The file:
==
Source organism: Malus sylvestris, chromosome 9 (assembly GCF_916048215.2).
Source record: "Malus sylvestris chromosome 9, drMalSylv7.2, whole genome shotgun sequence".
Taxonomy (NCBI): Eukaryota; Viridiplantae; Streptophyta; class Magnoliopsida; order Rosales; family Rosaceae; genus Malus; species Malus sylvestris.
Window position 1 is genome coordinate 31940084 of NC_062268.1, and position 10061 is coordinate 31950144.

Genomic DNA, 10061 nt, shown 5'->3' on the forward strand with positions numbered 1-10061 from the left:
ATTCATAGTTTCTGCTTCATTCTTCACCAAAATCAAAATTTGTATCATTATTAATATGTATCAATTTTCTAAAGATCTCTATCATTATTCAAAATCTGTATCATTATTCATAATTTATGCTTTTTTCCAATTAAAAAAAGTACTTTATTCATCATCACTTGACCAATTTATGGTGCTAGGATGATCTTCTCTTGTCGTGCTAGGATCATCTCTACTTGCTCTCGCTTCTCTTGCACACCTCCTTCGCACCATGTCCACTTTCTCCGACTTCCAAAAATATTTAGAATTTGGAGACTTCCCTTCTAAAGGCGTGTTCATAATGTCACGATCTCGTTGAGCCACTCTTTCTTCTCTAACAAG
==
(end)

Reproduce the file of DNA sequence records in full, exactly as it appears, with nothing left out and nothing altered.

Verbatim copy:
Source organism: Malus sylvestris, chromosome 9 (assembly GCF_916048215.2).
Source record: "Malus sylvestris chromosome 9, drMalSylv7.2, whole genome shotgun sequence".
Taxonomy (NCBI): Eukaryota; Viridiplantae; Streptophyta; class Magnoliopsida; order Rosales; family Rosaceae; genus Malus; species Malus sylvestris.
Window position 1 is genome coordinate 31940084 of NC_062268.1, and position 10061 is coordinate 31950144.

Genomic DNA, 10061 nt, shown 5'->3' on the forward strand with positions numbered 1-10061 from the left:
ATTCATAGTTTCTGCTTCATTCTTCACCAAAATCAAAATTTGTATCATTATTAATATGTATCAATTTTCTAAAGATCTCTATCATTATTCAAAATCTGTATCATTATTCATAATTTATGCTTTTTTCCAATTAAAAAAAGTACTTTATTCATCATCACTTGACCAATTTATGGTGCTAGGATGATCTTCTCTTGTCGTGCTAGGATCATCTCTACTTGCTCTCGCTTCTCTTGCACACCTCCTTCGCACCATGTCCACTTTCTCCGACTTCCAAAAATATTTAGAATTTGGAGACTTCCCTTCTAAAGGCGTGTTCATAATGTCACGATCTCGTTGAGCCACTCTTTCTTCTCTAACAAG